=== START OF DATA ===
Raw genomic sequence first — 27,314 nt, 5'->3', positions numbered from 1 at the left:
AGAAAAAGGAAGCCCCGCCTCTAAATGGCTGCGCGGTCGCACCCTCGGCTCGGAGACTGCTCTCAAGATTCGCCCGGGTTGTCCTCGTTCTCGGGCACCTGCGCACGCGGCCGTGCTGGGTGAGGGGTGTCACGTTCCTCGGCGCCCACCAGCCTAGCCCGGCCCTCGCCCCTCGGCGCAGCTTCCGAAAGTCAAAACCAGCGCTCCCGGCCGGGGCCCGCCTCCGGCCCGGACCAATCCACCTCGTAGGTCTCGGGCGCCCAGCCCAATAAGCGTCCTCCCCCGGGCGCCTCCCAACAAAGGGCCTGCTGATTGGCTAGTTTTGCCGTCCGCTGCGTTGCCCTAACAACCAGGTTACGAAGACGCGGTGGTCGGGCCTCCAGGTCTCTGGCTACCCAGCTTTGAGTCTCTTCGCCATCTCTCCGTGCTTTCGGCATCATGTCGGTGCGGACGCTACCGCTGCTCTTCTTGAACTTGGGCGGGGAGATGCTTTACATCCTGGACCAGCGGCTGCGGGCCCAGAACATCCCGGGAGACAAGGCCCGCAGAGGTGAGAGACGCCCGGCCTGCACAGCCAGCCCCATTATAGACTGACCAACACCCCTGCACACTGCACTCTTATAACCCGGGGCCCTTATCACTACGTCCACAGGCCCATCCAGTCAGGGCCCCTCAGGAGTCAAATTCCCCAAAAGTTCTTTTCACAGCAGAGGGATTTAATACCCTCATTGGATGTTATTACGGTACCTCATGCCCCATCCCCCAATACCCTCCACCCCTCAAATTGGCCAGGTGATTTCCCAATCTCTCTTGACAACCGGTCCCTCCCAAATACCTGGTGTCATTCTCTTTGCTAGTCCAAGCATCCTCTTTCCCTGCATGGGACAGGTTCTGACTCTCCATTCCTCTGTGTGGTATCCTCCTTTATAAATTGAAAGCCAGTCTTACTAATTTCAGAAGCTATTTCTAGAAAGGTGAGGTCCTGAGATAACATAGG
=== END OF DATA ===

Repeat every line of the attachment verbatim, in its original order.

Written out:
Raw genomic sequence first — 27,314 nt, 5'->3', positions numbered from 1 at the left:
AGAAAAAGGAAGCCCCGCCTCTAAATGGCTGCGCGGTCGCACCCTCGGCTCGGAGACTGCTCTCAAGATTCGCCCGGGTTGTCCTCGTTCTCGGGCACCTGCGCACGCGGCCGTGCTGGGTGAGGGGTGTCACGTTCCTCGGCGCCCACCAGCCTAGCCCGGCCCTCGCCCCTCGGCGCAGCTTCCGAAAGTCAAAACCAGCGCTCCCGGCCGGGGCCCGCCTCCGGCCCGGACCAATCCACCTCGTAGGTCTCGGGCGCCCAGCCCAATAAGCGTCCTCCCCCGGGCGCCTCCCAACAAAGGGCCTGCTGATTGGCTAGTTTTGCCGTCCGCTGCGTTGCCCTAACAACCAGGTTACGAAGACGCGGTGGTCGGGCCTCCAGGTCTCTGGCTACCCAGCTTTGAGTCTCTTCGCCATCTCTCCGTGCTTTCGGCATCATGTCGGTGCGGACGCTACCGCTGCTCTTCTTGAACTTGGGCGGGGAGATGCTTTACATCCTGGACCAGCGGCTGCGGGCCCAGAACATCCCGGGAGACAAGGCCCGCAGAGGTGAGAGACGCCCGGCCTGCACAGCCAGCCCCATTATAGACTGACCAACACCCCTGCACACTGCACTCTTATAACCCGGGGCCCTTATCACTACGTCCACAGGCCCATCCAGTCAGGGCCCCTCAGGAGTCAAATTCCCCAAAAGTTCTTTTCACAGCAGAGGGATTTAATACCCTCATTGGATGTTATTACGGTACCTCATGCCCCATCCCCCAATACCCTCCACCCCTCAAATTGGCCAGGTGATTTCCCAATCTCTCTTGACAACCGGTCCCTCCCAAATACCTGGTGTCATTCTCTTTGCTAGTCCAAGCATCCTCTTTCCCTGCATGGGACAGGTTCTGACTCTCCATTCCTCTGTGTGGTATCCTCCTTTATAAATTGAAAGCCAGTCTTACTAATTTCAGAAGCTATTTCTAGAAAGGTGAGGTCCTGAGATAACATAGG